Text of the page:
SAN RAMON -- On Nov. 5, San Ramon's 33,900 registered voters will get to cast their vote for two of the four City Council candidates, all of whom want the best for the growing city but have very different approaches to getting there.
Vice Mayor Dave Hudson is hoping his experience and a track record of city progress will help him defend the seat he has held for 16 years. Newcomers Rene Matsumoto, Harry Sachs and Thomas von Thury all say they would bring a fresh perspective to the city, and in most instances, want to limit or slow big development to varying degrees.
Candidate opinions about the downtown City Center project, Interstate 680 Caltrans carpool ramps at Norris Canyon Road and the 740-home Faria Preserve Project vary widely, revealing disparate views on the direction the city is headed.
Hudson, a former real estate agent first elected to the council in 1997, supports both the carpool ramps and the Faria project. He said both are the will of the people since they were approved in the city's 2002 voter-approved General Plan 2020 and the county's 2004 voter-approved Measure J initiative.
Talking about Faria, Hudson said, "You go out and tell somebody (who's entitled) that we are going to take away 100 homes after they paid millions for it? No." The incumbent, who also serves on the boards of the Contra Costa Transportation Authority, the Association of Bay Area Governments and the Bay Area Air Quality Management District, among others, said that after 20 years in local government, he knows the lingo and has worked to gain the trust of people in the county to improve the region.
"You don't get that if I go. It's gone and you're not going to have that for another 10 years, minimum."
Hudson said the city has room for improvement and could use more police officers and he wants to bring back the $25,000 Fourth of July fireworks.
Hudson continues to lead the money race with $20,567 received by his campaign through Oct. 21, and he has spent 81 percent of it, according to the latest campaign filings.
On the opposite end of the spectrum is von Thury, a business litigation attorney opposed to all high-density residential and commercial development and any I-680 carpool ramps. Von Thury, who does not plan to raise or spend more than $1,000 and has no filings, also believes the City Center civic, retail, entertainment and housing project should be scaled back further, and that a new City Hall should be removed from plans altogether.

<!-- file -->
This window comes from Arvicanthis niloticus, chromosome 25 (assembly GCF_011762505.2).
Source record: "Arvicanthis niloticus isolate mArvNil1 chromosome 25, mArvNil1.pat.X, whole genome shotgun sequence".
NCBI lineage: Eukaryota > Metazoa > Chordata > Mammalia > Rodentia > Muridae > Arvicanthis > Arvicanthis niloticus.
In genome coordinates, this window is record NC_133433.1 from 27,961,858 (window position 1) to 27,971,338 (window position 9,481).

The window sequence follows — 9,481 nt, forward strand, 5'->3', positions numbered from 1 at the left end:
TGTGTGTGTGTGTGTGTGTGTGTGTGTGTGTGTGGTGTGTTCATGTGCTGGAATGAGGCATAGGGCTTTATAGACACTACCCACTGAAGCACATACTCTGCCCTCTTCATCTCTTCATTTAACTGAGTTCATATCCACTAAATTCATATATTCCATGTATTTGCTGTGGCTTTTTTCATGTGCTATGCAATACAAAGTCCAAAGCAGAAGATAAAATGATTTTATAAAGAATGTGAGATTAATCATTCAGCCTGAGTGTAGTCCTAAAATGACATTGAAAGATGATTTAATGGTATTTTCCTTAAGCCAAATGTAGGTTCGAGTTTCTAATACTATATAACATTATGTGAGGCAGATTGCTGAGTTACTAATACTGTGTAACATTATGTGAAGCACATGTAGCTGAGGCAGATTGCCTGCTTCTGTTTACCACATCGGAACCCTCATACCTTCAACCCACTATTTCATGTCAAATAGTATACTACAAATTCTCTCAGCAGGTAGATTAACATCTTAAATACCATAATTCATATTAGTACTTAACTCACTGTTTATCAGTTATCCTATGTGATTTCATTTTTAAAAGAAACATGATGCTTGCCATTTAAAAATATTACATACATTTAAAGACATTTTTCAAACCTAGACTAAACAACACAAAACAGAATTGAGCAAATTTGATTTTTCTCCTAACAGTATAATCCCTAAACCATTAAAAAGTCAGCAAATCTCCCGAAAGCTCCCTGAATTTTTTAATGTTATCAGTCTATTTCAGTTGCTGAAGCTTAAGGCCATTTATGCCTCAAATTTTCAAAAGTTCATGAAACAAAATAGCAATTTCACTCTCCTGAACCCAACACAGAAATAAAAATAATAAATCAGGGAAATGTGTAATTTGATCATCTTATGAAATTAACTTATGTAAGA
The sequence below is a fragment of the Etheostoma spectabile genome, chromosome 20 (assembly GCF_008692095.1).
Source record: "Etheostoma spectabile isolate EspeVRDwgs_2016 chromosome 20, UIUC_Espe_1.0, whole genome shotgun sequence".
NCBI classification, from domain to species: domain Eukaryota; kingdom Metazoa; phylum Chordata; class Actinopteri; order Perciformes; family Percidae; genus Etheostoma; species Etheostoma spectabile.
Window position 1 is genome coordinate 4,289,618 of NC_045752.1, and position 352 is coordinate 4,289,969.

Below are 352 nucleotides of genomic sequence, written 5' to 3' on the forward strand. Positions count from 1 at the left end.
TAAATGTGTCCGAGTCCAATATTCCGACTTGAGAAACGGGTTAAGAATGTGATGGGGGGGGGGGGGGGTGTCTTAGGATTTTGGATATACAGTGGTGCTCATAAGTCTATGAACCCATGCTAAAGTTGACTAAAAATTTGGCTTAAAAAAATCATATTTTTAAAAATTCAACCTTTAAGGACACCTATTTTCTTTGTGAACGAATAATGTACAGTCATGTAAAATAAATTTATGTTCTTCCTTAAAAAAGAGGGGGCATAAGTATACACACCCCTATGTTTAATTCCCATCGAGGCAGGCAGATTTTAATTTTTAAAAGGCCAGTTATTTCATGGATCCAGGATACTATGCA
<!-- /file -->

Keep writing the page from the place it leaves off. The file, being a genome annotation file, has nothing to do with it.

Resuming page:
The "ongoing urbanization of San Ramon" compelled von Thury to run, and he wants to put a "pause button on development until we figure that out," he said. "Just because we have open land doesn't mean we have to build on it. ... I am not a stranger to representing the minority view and getting good results. ... It's what I do."
"There's a lot of people, and unfortunately they can't all live in San Ramon," von Thury said.
Sachs, a middle school U.S. history teacher in Fremont and seven-year San Ramon planning commissioner, said he brings a pragmatic approach to decision making and recognizes the need for compromise. Sachs supports the revised and re-energized City Center project, a project that in earlier iterations concerned him and got him interested in local government. However, he ardently opposes the carpool ramps at any location, saying they would only benefit 8 percent of drivers and cause too much spillback onto local roadways. He also takes issue with portions of the Faria project, such as the lighted athletic field and the number of housing units, saying, "We can do better."
Sachs said his platform is centered on growth management: "Grow less (housing-wise), conserve more, provide for public safety and support economic development."
Sachs had raised $12,515 from donors to date and spent more than 60 percent of it, according to the latest campaign filings.
Matsumoto, a former Street Smarts safety program leader who has worked on school bond and parcel tax campaigns, has raised more than any other newcomer, bringing in more than $12,600.
If asked to decide this week about the carpool ramps, Matsumoto said, she would oppose both the ones planned and the alternate location being studied at Executive Parkway.
"If it is detrimental to the neighborhoods, I would be opposed to it," but I "would need to know pros and cons before making a final decision," she said. She opposes the current "ambitious" Faria project, citing the impact on traffic, schools and hills, but is eager to see City Center move forward and also supports spending more to get more police officers.
"New energy and alternative points of view are crucial as the city changes," said Matsumoto. She said she is keen on partnerships and is committed to learning the issues and breaking them down for the public to understand.
"I wanted to bring a broader, diverse perspective to the council that is currently missing."
The top two vote-getters among the four council candidates will win the election and could serve a five-year term, instead of four, if measures D and E on the ballot pass, changing city election years from odd to even. Unlike the mayor's post, City Council seats have no term limits.
Ashly McGlone covers San Ramon. Contact her at 510-293-2463. Follow her at Twitter.com/ashlyreports.